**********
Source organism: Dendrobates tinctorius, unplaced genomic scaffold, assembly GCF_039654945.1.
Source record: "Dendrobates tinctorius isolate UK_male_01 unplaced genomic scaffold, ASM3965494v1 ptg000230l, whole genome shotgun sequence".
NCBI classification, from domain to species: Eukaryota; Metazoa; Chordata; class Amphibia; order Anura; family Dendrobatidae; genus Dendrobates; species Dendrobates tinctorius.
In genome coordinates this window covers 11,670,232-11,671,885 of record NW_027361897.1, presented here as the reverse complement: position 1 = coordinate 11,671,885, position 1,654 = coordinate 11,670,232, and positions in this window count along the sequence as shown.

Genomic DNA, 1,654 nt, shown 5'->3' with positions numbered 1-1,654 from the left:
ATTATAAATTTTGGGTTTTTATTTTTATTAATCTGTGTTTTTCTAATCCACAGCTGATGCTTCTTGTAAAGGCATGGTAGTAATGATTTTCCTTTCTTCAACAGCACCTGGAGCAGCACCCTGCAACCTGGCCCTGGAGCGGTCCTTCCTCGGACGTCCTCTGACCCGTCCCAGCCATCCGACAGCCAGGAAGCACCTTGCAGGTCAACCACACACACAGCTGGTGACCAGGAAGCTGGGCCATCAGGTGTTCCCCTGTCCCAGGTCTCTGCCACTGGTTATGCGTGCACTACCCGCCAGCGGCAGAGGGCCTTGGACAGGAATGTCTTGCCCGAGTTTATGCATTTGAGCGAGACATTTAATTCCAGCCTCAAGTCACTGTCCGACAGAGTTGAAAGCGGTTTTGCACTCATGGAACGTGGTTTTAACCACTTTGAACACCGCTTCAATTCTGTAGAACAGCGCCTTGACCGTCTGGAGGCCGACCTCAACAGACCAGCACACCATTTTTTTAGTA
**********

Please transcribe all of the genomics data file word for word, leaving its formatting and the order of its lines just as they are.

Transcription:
Source organism: Dendrobates tinctorius, unplaced genomic scaffold, assembly GCF_039654945.1.
Source record: "Dendrobates tinctorius isolate UK_male_01 unplaced genomic scaffold, ASM3965494v1 ptg000230l, whole genome shotgun sequence".
NCBI classification, from domain to species: Eukaryota; Metazoa; Chordata; class Amphibia; order Anura; family Dendrobatidae; genus Dendrobates; species Dendrobates tinctorius.
In genome coordinates this window covers 11,670,232-11,671,885 of record NW_027361897.1, presented here as the reverse complement: position 1 = coordinate 11,671,885, position 1,654 = coordinate 11,670,232, and positions in this window count along the sequence as shown.

Genomic DNA, 1,654 nt, shown 5'->3' with positions numbered 1-1,654 from the left:
ATTATAAATTTTGGGTTTTTATTTTTATTAATCTGTGTTTTTCTAATCCACAGCTGATGCTTCTTGTAAAGGCATGGTAGTAATGATTTTCCTTTCTTCAACAGCACCTGGAGCAGCACCCTGCAACCTGGCCCTGGAGCGGTCCTTCCTCGGACGTCCTCTGACCCGTCCCAGCCATCCGACAGCCAGGAAGCACCTTGCAGGTCAACCACACACACAGCTGGTGACCAGGAAGCTGGGCCATCAGGTGTTCCCCTGTCCCAGGTCTCTGCCACTGGTTATGCGTGCACTACCCGCCAGCGGCAGAGGGCCTTGGACAGGAATGTCTTGCCCGAGTTTATGCATTTGAGCGAGACATTTAATTCCAGCCTCAAGTCACTGTCCGACAGAGTTGAAAGCGGTTTTGCACTCATGGAACGTGGTTTTAACCACTTTGAACACCGCTTCAATTCTGTAGAACAGCGCCTTGACCGTCTGGAGGCCGACCTCAACAGACCAGCACACCATTTTTTTAGTA